The drought is upon us again in southern Colorado. As we pray for an early return of the Spring and Summer thunderstorms, our pets with thunderstorm anxiety hope they never return. In this two part series, we will examine the concept of “thunderstorm phobia”. This first part will examine the symptoms. The second part will illuminate different treatment methods.
Research indicates that herding breeds or herding crosses are the most commonly affected dog. Further research indicates nearly half of all dogs diagnosed with thunderstorm phobia begin to exhibiting mild symptoms before the age of one. An interesting feature of thunderstorm phobic dogs is that their symptoms can begin hours before the storm is visible, which indicates that dogs can potentially sense early atmospheric changes. This can complicate treatment and force us to “predict” when storms might occur.
Symptoms in dogs with thunderstorm phobia can be panting, vocalizing, trembling, pacing, “clinginess”, trying to hide or escape, refusal to eat, drooling, stress diarrhea, and inappropriate urination or defecation. Sometimes pets become very destructive and damage the home. Let’s not forget cats either. They often exhibit thunderstorm phobia, too. The most common symptom in cats with thunderstorm phobia is hiding. This may seem “mild” in comparison but still can be very stressful for the cat.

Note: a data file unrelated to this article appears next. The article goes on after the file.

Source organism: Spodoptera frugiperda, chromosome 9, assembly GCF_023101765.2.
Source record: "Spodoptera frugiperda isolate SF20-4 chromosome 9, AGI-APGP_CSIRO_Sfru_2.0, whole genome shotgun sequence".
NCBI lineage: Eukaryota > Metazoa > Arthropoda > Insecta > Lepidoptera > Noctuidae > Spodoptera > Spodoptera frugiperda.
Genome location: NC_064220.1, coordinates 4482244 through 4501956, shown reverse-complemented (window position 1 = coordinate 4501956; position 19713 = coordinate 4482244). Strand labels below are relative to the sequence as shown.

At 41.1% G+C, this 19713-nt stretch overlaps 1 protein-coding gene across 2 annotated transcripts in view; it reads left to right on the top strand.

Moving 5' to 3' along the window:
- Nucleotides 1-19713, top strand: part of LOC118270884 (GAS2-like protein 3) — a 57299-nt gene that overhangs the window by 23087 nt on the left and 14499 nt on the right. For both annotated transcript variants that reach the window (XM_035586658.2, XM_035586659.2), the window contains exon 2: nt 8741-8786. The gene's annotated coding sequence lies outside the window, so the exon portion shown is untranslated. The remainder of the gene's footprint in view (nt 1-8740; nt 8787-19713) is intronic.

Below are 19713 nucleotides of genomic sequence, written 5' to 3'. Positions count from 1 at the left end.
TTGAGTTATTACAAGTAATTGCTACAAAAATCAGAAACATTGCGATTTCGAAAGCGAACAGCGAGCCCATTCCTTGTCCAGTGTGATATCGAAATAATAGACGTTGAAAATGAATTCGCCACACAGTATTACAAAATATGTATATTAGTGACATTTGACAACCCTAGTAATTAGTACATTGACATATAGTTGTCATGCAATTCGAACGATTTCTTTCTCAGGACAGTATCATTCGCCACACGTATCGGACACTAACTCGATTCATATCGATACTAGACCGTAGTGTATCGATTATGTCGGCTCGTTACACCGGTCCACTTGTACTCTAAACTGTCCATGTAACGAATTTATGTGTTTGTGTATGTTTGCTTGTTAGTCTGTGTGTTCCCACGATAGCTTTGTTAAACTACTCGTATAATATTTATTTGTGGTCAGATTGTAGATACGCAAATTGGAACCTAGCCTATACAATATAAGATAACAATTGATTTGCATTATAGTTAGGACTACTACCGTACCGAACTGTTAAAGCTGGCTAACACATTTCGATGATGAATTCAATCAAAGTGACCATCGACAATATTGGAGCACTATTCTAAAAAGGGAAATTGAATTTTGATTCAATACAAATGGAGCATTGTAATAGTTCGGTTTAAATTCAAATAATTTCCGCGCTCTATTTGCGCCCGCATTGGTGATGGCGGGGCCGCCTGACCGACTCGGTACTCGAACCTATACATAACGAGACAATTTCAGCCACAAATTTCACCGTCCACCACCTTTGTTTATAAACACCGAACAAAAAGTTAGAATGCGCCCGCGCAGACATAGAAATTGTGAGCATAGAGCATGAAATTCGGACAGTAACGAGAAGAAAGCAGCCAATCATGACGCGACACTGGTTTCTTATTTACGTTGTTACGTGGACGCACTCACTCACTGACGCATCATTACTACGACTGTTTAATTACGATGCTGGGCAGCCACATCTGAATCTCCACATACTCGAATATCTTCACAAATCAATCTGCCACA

Most concerning to veterinarians is when pets try to escape their homes. Dogs may become injured escaping through windows or being hit by a car. Although not exactly the same as thunderstorms, a New Zealand study of the effects of fireworks on over 1000 dogs with generalized “noise phobia” identified as many as 6% had been seriously injured at least once trying to escape. Many dogs went missing in the study after running away.
If these symptoms describe your pet, find out what treatments are available so that you and your pet can weather the storm in part two.